UK 'needs links' to help decarbonise

Electricity interconnectors linking the UK to continental Europe could save British consumers £1bn ($1.7bn) a year and help meet the country’s carbon reduction targets more cost effectively, think tank Policy Exchange claims.

In a new report called Getting Interconnected, Policy Exchange says that foreign power plants should be allowed to compete for subsidies in the UK government’s new capacity market, due to be launched later this year.

Policy Exchange argues that such an approach would also help to reduce the overall cost of decarbonising the UK’s power grid.

The report suggests that purchasing zero-carbon electricity generated by such countries as Iceland and Norway would be cheaper than subsidising home-grown green power sources.

The think tank claims that while offshore wind currently saves one tonne of carbon at a cost of £85, an interconnector between the UK and Norway that could take advantage of Norwegian hydro power, would deliver the same emissions savings for only £17.

“Great Britain already has four operational interconnectors in place to France, the Netherlands, Ireland and Northern Ireland, while at least eight more are at various stages of development,” says report author Simon Moore.

The report claims unnecessary regulatory and policy barriers are preventing the rapid expansion of new interconnection.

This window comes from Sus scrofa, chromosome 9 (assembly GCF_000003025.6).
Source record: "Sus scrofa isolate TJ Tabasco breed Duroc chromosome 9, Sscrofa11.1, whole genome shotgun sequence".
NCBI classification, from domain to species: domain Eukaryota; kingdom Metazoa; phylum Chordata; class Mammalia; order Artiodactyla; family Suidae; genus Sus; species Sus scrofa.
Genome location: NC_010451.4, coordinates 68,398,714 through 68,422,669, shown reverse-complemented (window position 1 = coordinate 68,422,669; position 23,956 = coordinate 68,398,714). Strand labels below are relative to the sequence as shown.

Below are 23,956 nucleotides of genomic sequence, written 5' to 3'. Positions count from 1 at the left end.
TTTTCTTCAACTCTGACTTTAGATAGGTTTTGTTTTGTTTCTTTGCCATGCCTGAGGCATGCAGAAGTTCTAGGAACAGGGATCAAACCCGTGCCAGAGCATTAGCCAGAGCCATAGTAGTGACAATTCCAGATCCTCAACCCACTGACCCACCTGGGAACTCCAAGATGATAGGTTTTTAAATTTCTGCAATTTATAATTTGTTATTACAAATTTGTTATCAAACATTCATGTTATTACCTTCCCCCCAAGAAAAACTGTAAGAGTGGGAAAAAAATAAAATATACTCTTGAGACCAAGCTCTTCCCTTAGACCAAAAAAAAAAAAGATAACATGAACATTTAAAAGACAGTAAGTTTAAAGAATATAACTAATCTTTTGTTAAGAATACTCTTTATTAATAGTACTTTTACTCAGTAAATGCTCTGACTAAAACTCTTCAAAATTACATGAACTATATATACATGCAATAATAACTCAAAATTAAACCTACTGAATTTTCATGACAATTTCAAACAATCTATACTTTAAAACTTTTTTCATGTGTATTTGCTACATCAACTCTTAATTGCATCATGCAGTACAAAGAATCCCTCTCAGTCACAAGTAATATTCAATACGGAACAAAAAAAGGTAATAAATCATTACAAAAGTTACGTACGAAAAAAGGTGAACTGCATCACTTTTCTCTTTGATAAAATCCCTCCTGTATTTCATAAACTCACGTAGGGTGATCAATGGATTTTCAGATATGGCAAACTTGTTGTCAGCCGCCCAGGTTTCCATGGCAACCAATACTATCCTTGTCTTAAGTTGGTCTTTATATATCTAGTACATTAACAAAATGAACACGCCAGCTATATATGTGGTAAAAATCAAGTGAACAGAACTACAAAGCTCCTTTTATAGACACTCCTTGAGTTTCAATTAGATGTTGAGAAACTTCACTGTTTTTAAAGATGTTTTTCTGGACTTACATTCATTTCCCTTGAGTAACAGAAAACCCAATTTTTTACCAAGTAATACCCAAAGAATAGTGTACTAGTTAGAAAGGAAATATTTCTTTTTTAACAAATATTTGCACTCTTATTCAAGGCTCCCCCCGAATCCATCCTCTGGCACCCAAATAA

For example, European regulations which limit profits on interconnectors make investing in them less attractive to potential backers.

It says in the new market the UK has introduced to subsidise generation capacity, neither interconnectors nor overseas power stations are able to enter the first auctions this year. “The government is looking for ways to allow overseas participation in the future,” it says.

“Installing more power lines between the UK and Europe could help the UK to cut energy bills and meet our aggressive carbon targets more cost-effectively.

"But misguided regulation from the EU is getting in the way of interconnectors being built to Britain. This needs to be overturned," says Moore.

“The government must focus on delivering the cheapest, greenest electricity for people and businesses. It must not be distracted by secondary goals like ‘green jobs’ that risk pushing up the cost of electricity,” he adds.

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